5 hour Udemy Video Course. Gets started with the simple stuff - linear regressions - then moves on to logistic regressions and machine learning. Gives examples in Excel, R and Python
Coursera Video Courses
Coursera offer a more considered approach to learning and offer individual and full degree courses, and you get certificates too that you can display on your LinkedIn profile to impress your future boss.
Prices are usually around the 50 £/$/Euro mark per course.
The great thing about Coursera is that all courses are taught by University professionals, so you know that these guys are the best and brightest in their field. On the downside, these courses are quite intensive and you need to be able to set aside a fair chunk of your time over a few weeks to complete the course. Unless you enjoy pulling all-nighters...
5 week Coursera Video Course. In-depth course covering causal effects, the difference between association and causation, causal graphs and inference methods
8 week Coursera Video Course. Great primer for basic statistics, and deals with correlation and regression right from the beginning. Also deals with many other aspects of statistics including descriptive stats, probabilities, inference, confidence intervals and significance tests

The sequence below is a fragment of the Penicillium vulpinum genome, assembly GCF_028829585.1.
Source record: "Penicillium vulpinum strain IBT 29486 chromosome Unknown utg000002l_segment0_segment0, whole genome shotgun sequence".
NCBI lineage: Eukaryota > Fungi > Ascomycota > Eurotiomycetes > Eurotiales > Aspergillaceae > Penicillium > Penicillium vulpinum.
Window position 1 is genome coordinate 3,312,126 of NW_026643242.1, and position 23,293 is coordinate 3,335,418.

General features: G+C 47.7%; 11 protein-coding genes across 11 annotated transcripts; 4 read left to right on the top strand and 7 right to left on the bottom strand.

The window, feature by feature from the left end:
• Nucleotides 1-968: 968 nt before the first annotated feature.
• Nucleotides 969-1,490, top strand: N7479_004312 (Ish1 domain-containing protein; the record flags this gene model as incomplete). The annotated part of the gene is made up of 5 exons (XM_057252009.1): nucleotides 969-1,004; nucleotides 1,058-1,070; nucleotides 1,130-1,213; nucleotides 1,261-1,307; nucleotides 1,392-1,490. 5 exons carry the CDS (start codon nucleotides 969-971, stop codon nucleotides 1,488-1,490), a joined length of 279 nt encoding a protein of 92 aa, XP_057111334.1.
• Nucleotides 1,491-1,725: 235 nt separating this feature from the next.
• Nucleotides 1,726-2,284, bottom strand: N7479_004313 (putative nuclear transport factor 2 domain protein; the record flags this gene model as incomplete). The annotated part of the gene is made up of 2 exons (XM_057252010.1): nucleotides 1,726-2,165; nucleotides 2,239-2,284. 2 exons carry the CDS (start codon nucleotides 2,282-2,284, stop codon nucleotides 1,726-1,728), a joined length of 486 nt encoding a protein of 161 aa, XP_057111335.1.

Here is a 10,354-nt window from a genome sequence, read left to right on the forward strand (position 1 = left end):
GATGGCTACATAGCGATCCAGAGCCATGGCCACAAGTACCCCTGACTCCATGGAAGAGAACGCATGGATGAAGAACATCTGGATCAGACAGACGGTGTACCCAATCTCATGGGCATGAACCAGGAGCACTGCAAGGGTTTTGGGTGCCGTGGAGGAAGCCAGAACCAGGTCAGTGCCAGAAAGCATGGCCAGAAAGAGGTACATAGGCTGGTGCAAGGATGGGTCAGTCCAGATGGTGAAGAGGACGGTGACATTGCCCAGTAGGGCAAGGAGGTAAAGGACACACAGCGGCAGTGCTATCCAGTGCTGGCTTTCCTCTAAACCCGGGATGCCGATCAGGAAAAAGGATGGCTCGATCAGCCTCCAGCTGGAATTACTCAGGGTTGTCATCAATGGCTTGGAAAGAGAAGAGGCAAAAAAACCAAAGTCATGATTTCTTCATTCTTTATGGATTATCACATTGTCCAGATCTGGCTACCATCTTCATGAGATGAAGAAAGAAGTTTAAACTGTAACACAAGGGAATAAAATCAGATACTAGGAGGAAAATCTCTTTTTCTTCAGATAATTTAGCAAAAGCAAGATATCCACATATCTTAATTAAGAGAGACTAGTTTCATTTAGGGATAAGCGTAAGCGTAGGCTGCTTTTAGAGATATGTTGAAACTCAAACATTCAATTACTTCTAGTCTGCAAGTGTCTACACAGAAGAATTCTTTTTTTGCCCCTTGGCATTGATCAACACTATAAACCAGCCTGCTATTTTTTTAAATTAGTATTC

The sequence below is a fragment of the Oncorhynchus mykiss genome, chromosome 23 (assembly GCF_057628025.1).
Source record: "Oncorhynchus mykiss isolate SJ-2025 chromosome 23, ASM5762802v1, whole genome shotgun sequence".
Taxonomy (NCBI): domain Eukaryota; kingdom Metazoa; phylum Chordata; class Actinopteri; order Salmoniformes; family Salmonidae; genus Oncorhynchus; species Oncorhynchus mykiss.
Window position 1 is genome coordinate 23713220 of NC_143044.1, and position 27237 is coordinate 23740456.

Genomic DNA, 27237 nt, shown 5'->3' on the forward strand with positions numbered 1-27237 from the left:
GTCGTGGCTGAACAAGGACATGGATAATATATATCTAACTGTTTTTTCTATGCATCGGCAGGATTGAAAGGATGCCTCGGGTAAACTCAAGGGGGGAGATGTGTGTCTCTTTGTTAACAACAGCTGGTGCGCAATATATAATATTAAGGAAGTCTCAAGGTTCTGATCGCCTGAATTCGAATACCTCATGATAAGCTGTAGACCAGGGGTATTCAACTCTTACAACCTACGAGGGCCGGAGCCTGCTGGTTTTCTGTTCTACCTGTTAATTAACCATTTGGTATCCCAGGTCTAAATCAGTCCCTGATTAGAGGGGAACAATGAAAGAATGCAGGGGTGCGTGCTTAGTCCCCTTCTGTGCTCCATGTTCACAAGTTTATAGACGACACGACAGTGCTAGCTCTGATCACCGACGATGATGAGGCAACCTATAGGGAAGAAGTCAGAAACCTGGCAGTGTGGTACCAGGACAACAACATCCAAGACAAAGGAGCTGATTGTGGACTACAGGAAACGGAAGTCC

4 week Coursera Video Course. Here you will learn linear regressions, learn to fit and utilize simple and multiple linear regression models to examine relationships between multiple variables using the free statistical software R and RStudio
DataCamp Video Courses
DataCamp are the new kid on the block when it comes to offering online courses, but don't let that put you off - the guys that do the teaching are seriously high spec, and they really know their onions.
Pricing at DataCamp is different to that at Udemy and Coursera. Rather than paying for an individual course, at DataCamp you'll be expected to subscribe monthly for around $25, but for that you get access to all their courses. The whole lot of them. And that's a serious amount of learning.
If you need to learn a boat-load of new stuff, then DataCamp might just be a more cost-effective option than both Udemy and Coursera.
4 hour DataCamp Video Course. Learn how to describe relationships between two numerical quantities and characterize them graphically, in the form of summary statistics and through simple linear regression models
4 hour DataCamp Video Course. By learning multiple and logistic regression techniques you will gain the skills to model and predict both numeric and categorical outcomes using multiple input variables
4 hour DataCamp Video Course. This course gives you a chance to think about how different samples can produce different linear models, where your goal is to understand the underlying population model
CorrelViz - visualise all the correlations in your data in minutes
CorrelViz is completely automated and gives you the Story of Your Data in minutes, with one click - saving you months of manual analysis and shed-loads of cash!
Analyse all your data, discover all the correlations you seek - and some you never even dreamed of...